Holiday hiring picks up, could lead to full-time jobs
Retail hiring in October was the strongest in 14 years. Nearly half of employers plan to keep some of their holiday hires as permanent staff, survey finds.
It’s the happiest shopping season – and, for America's unemployed – a holiday hiring season that's off to its strongest start in 14 years.
Despite earlier prognostications that temporary seasonal jobs would not be as plentiful as last year, the retail industry added 159,000 jobs in October. That's a 6.7 percent increase from a year ago and the highest number of new hires in the first month of the annual holiday hiring period since 1999, according to an analysis of Bureau Labor Statistics data by global outplacement firm Challenger, Gray & Christmas, Inc.
Even more encouraging: Nearly half of employers hiring seasonal workers plan to transition some of them into permanent staff, according to CareerBuilder’s annual survey of 2,100 employers. This is a 10 percent increase from 2012 levels – good news for America’s 11.3 million unemployed.
The holiday hiring period runs from October through December, although most job additions typically occur in November.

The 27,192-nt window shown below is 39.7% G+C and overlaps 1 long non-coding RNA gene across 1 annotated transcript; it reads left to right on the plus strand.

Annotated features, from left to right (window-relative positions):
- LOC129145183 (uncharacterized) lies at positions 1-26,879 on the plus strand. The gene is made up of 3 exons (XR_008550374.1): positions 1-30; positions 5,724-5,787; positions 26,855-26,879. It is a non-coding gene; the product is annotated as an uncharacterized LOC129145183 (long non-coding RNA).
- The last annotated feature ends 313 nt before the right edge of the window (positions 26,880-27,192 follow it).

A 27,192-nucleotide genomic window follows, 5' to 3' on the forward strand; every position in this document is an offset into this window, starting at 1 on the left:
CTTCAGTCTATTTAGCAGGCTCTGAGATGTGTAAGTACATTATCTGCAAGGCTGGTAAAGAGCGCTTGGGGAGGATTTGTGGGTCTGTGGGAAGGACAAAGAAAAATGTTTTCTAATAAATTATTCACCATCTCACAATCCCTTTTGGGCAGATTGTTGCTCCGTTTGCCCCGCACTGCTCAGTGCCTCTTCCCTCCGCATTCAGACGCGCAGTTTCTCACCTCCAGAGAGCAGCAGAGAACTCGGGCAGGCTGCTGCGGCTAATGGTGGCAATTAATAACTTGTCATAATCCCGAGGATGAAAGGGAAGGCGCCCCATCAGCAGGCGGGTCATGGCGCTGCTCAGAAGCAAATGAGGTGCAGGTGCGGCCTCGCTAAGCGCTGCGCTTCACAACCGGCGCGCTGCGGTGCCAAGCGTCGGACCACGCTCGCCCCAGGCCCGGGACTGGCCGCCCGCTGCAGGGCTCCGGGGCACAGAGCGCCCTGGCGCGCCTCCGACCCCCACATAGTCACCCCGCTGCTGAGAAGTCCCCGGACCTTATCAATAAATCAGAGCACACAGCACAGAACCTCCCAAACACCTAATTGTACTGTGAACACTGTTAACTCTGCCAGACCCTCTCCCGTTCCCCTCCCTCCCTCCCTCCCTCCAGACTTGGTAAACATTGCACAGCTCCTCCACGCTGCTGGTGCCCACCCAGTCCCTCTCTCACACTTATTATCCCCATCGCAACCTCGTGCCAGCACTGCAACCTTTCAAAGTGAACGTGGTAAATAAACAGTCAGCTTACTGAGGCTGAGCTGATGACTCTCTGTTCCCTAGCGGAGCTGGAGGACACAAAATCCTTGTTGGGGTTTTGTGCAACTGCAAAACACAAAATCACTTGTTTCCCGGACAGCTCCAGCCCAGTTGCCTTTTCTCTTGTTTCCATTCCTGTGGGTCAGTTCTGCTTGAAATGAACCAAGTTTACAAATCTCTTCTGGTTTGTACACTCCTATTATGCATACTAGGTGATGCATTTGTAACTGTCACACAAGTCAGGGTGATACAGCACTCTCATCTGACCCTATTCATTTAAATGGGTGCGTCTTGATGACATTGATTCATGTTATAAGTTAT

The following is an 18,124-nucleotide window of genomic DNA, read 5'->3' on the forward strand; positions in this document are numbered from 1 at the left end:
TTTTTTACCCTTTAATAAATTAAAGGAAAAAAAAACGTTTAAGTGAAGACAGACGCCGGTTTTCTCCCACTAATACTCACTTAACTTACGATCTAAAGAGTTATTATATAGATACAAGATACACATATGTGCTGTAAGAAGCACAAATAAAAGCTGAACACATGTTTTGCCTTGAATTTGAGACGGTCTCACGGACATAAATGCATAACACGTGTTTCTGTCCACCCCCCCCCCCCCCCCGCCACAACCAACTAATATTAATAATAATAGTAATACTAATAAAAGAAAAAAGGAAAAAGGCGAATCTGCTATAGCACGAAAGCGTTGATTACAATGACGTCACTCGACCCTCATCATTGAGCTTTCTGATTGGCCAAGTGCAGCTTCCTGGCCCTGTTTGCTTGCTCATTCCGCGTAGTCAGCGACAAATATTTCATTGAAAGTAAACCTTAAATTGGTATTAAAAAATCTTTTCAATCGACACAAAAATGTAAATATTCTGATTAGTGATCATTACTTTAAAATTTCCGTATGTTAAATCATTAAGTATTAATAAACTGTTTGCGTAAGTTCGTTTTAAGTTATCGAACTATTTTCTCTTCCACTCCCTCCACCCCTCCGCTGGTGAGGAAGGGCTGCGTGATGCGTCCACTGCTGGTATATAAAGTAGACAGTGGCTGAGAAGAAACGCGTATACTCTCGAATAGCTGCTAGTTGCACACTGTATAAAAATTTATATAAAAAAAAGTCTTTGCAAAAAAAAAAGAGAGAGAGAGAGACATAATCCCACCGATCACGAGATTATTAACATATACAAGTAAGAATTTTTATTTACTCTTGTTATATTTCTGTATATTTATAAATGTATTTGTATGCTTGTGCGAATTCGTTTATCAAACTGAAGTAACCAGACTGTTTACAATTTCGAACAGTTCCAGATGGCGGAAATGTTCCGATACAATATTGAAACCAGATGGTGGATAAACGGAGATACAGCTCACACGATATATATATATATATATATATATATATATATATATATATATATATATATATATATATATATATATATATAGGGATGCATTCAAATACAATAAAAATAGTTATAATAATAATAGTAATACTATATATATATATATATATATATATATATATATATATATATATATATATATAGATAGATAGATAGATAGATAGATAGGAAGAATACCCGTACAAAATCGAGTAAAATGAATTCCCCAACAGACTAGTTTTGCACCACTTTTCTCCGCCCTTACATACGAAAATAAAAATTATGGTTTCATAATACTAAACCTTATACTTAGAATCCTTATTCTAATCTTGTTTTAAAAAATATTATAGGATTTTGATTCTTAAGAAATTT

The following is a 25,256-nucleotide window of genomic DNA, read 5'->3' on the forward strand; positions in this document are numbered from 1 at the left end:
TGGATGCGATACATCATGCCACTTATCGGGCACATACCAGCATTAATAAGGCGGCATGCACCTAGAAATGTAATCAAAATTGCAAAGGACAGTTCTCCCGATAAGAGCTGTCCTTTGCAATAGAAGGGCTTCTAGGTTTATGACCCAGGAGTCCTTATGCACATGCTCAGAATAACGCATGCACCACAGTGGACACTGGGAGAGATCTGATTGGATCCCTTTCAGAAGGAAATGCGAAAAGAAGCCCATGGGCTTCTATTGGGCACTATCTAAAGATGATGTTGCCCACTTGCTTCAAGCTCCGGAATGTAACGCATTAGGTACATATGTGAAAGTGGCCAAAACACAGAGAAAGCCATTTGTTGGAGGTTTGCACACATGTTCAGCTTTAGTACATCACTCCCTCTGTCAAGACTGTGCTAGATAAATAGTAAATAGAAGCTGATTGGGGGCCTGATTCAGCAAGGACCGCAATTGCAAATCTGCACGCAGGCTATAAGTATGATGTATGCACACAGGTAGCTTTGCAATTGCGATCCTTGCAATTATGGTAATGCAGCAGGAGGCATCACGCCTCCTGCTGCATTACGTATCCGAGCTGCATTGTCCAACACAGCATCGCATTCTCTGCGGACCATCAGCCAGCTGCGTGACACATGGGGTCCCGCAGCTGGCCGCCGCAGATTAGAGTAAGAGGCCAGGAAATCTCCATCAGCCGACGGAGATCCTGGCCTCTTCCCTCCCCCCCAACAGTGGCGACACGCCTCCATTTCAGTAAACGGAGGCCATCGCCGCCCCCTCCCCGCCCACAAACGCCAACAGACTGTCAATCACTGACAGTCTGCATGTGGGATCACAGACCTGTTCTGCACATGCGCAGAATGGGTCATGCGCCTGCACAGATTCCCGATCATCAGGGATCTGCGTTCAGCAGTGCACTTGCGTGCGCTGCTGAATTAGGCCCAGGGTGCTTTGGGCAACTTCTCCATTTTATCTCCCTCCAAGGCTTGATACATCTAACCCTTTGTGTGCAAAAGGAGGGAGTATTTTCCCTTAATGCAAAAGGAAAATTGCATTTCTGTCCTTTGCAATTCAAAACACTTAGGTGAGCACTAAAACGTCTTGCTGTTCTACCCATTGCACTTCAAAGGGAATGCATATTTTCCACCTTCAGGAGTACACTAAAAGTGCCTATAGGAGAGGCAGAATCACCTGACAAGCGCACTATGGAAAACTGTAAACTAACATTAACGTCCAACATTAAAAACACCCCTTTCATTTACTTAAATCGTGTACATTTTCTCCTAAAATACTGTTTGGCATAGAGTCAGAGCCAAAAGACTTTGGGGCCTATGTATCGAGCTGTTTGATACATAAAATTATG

The retail industry is seeing the highest number of seasonal hires. Thirty-nine percent of retail hiring managers plan to hire seasonal workers this year, up from 36 percent last year and 29 percent in 2011, according to the CareerBuilder survey. A survey of 1,000 hiring managers by job-search service Snagajob found that 69 percent expected to make hires this year, up from 63 percent in 2012.
Amazon posted 70,000 seasonal positions this year, an increase of 20,000 from last year. Macy's posted 83,000 positions this year.
“It’s not just the retail industry that’s hiring,” says James Pedderson, a spokesperson for Challenger, Gray & Christmas. “Catering companies, restaurants and shipping companies are all huge hirers, too.”
UPS and FedEx are hiring more than 55,000 and 20,000 seasonal workers this year, respectively.
Additionally, 18 percent of information-technology companies and 16 percent of leisure and hospitality and financial services firms planned to hire seasonal staff, the CareerBuilder survey shows. Nearly half of all employers expect to fill the majority of seasonal positions with college students followed by experienced workers, high school workers, and retirees.
Holiday hiring rates reflect an increase in sales coupled with full-time employees taking vacation hours, according to Mr. Pedderson. "Holiday hires fill in the gaps."